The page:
Most updates settle fairly quickly with minor changes along the way. This update is different.

It’s becoming increasingly evident that this update is big.

A partial list of what areas are affected:

  • Local Search Businesses
  • Health Related Sites
  • Rolling out Worldwide
  • Multiple Languages Simultaneously
  • The changes are felt by many and the results seemingly change hour to hour and day to day.

I haven’t witnessed an update as widespread as this one since 2003.

Why Updates Cause Ranking Volatility

One of the reasons the search results become volatile is because it may take some time to roll out the changes to all the data centers globally. When your browser hits a data center it could be receiving old data or the new data.

Another reason to explain the constant changes is because there are multiple factors that are changing.

What commonly happens is that an update rolls out followed by a period of relative calm that is then interrupted by more changes that sometimes reverses the losses.

As I understand it this known as reversing false positives. False positives are when relevant sites are unintentionally affected by an update. After an update the Google engineers will measure the feedback, review the search results and tweak it to smooth out the false positives.

First Impressions

Numerous people I spoke with described this update using words like “carnage” and mentioned how inconvenient it was to do this to businesses at such a dire moment in time.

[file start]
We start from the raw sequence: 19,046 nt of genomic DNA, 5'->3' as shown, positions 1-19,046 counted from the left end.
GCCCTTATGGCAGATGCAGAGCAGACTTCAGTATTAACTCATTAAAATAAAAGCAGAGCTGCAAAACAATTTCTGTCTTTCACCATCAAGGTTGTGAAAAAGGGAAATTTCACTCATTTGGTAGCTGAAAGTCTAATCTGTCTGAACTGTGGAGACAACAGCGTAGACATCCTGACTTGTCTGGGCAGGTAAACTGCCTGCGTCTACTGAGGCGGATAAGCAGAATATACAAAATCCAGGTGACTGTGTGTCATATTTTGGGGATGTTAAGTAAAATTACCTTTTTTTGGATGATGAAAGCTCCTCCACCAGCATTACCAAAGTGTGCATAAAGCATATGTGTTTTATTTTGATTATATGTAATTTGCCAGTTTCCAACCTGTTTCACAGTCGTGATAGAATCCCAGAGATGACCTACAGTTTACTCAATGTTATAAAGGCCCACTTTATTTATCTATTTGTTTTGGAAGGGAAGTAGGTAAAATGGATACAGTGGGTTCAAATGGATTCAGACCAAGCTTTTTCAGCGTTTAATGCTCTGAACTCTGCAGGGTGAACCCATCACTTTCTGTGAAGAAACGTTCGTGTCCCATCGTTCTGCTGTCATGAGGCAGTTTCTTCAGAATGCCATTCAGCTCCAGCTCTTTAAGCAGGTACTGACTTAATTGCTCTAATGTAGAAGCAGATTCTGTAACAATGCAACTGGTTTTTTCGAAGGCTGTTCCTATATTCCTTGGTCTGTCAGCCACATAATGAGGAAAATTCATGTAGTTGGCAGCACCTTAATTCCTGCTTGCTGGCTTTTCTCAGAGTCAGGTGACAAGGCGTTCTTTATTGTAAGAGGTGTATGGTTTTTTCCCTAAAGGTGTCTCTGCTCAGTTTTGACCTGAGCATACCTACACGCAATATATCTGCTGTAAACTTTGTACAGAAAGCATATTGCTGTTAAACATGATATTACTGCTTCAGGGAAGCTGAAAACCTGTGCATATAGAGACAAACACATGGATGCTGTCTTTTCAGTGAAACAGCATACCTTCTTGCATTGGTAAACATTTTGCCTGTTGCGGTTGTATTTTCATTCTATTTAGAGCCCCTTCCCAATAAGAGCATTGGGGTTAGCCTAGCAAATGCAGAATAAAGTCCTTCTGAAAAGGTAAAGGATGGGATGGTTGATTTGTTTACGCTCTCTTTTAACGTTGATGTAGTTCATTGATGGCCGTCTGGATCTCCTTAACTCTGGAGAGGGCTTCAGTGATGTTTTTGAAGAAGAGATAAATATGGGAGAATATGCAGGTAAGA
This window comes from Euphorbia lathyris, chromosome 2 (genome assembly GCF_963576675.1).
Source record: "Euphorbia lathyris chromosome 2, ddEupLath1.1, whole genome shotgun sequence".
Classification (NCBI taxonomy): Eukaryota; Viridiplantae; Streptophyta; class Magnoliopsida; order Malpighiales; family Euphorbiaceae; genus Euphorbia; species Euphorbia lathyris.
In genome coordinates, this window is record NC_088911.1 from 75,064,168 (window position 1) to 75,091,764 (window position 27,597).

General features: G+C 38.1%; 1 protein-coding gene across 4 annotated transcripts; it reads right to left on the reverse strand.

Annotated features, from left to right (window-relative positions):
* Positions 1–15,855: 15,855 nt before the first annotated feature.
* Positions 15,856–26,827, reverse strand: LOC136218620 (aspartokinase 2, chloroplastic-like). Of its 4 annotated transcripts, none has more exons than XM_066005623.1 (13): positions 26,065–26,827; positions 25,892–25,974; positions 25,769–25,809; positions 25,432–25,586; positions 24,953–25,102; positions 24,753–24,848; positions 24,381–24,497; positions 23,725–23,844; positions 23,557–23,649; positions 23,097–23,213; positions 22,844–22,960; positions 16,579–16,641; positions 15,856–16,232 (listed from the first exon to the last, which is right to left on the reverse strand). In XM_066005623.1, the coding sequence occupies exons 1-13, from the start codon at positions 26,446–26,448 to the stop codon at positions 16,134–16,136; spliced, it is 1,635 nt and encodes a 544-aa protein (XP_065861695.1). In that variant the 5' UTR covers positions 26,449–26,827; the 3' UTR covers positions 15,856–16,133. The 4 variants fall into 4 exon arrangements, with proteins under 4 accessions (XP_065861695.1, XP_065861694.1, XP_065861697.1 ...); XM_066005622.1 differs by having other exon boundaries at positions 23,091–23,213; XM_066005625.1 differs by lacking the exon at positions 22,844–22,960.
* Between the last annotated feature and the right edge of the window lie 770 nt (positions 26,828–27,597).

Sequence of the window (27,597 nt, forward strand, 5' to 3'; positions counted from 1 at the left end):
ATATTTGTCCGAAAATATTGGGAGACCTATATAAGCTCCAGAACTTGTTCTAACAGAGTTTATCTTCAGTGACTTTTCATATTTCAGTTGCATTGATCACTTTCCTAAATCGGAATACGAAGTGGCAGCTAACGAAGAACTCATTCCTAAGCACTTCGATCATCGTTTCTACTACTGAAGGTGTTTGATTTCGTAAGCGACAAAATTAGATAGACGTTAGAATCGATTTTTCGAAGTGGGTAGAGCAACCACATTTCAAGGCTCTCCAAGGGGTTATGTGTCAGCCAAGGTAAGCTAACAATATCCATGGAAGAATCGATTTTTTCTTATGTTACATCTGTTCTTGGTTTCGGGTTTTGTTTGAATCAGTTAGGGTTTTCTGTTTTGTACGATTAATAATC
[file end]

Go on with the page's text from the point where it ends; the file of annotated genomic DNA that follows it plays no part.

Search marketer Tony Wright (@tonynwright) offered this impression:

“This appears to be one of the most significant updates in recent memory. It’s too early for anything other than analysis, but I’ve seen sites in multiple verticals affected.

It’s not clear who the winners are yet…”

Several people shared that while it is yet early, they are seeing changes across many industries, notably in the health related topics.

Who is Affected By the Google Update?

  • Local Search Fluctuations
  • There are many reports that mention fluctuations in local type search results.

One person tweeted a graphic that shows local search has been in flux since late April 2020

Covid-19 Effect on Search Algorithm?

Some are theorizing that sounds reasonable is that Covid-19 may have affected some parts of Google’s algorithm that determines what it is that people want to see when they make a search query.

Without question the pandemic affected search patterns.

Is it possible that Google added a change that makes Google’s algorithm more sensitive to these changes? We really don’t know.

Another factor I’ve seen is that some are reporting that sites with actual brands that have been around have gained, while less branded sites have lost.

Worldwide Update Rollout

Google’s update appears to be affecting SERPs worldwide. Reports on WebmasterWorld indicate volatility from the United States to Europe to Australia simultaneously. Tow and Towing Boston,

Japanese search engine marketing expert Kenichi Suzuki (@suzukik) told me that the update is being keenly felt in Japan.